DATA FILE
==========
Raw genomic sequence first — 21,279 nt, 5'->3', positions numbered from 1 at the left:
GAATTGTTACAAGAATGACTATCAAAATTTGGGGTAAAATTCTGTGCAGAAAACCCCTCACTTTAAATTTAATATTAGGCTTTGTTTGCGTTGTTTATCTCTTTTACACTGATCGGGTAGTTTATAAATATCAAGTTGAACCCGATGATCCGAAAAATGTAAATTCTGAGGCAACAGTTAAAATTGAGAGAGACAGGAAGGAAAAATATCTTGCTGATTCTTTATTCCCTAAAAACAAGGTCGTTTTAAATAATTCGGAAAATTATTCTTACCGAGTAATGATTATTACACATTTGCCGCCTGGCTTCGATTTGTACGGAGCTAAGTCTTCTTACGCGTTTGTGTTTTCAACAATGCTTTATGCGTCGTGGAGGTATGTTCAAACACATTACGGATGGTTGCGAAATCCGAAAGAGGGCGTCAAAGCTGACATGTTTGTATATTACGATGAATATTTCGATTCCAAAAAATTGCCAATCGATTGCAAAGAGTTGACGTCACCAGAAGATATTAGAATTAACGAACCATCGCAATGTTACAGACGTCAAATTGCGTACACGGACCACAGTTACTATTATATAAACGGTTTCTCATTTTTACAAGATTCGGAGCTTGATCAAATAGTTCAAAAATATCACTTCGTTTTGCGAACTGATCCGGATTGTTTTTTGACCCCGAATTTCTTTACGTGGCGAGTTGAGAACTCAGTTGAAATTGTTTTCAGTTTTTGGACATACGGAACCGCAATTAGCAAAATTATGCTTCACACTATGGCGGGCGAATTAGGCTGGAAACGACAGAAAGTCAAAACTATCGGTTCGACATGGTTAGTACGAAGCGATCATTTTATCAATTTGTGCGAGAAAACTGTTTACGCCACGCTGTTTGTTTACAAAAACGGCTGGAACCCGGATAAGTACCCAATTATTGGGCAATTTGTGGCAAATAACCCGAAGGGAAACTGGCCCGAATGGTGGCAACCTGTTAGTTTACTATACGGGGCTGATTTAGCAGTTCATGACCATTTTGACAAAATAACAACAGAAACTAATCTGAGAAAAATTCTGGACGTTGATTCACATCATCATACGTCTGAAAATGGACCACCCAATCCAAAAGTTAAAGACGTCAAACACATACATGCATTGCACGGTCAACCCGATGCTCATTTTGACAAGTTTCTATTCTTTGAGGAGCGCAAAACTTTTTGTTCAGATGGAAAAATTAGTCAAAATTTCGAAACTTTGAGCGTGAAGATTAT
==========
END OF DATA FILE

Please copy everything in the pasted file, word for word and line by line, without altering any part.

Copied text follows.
Raw genomic sequence first — 21,279 nt, 5'->3', positions numbered from 1 at the left:
GAATTGTTACAAGAATGACTATCAAAATTTGGGGTAAAATTCTGTGCAGAAAACCCCTCACTTTAAATTTAATATTAGGCTTTGTTTGCGTTGTTTATCTCTTTTACACTGATCGGGTAGTTTATAAATATCAAGTTGAACCCGATGATCCGAAAAATGTAAATTCTGAGGCAACAGTTAAAATTGAGAGAGACAGGAAGGAAAAATATCTTGCTGATTCTTTATTCCCTAAAAACAAGGTCGTTTTAAATAATTCGGAAAATTATTCTTACCGAGTAATGATTATTACACATTTGCCGCCTGGCTTCGATTTGTACGGAGCTAAGTCTTCTTACGCGTTTGTGTTTTCAACAATGCTTTATGCGTCGTGGAGGTATGTTCAAACACATTACGGATGGTTGCGAAATCCGAAAGAGGGCGTCAAAGCTGACATGTTTGTATATTACGATGAATATTTCGATTCCAAAAAATTGCCAATCGATTGCAAAGAGTTGACGTCACCAGAAGATATTAGAATTAACGAACCATCGCAATGTTACAGACGTCAAATTGCGTACACGGACCACAGTTACTATTATATAAACGGTTTCTCATTTTTACAAGATTCGGAGCTTGATCAAATAGTTCAAAAATATCACTTCGTTTTGCGAACTGATCCGGATTGTTTTTTGACCCCGAATTTCTTTACGTGGCGAGTTGAGAACTCAGTTGAAATTGTTTTCAGTTTTTGGACATACGGAACCGCAATTAGCAAAATTATGCTTCACACTATGGCGGGCGAATTAGGCTGGAAACGACAGAAAGTCAAAACTATCGGTTCGACATGGTTAGTACGAAGCGATCATTTTATCAATTTGTGCGAGAAAACTGTTTACGCCACGCTGTTTGTTTACAAAAACGGCTGGAACCCGGATAAGTACCCAATTATTGGGCAATTTGTGGCAAATAACCCGAAGGGAAACTGGCCCGAATGGTGGCAACCTGTTAGTTTACTATACGGGGCTGATTTAGCAGTTCATGACCATTTTGACAAAATAACAACAGAAACTAATCTGAGAAAAATTCTGGACGTTGATTCACATCATCATACGTCTGAAAATGGACCACCCAATCCAAAAGTTAAAGACGTCAAACACATACATGCATTGCACGGTCAACCCGATGCTCATTTTGACAAGTTTCTATTCTTTGAGGAGCGCAAAACTTTTTGTTCAGATGGAAAAATTAGTCAAAATTTCGAAACTTTGAGCGTGAAGATTAT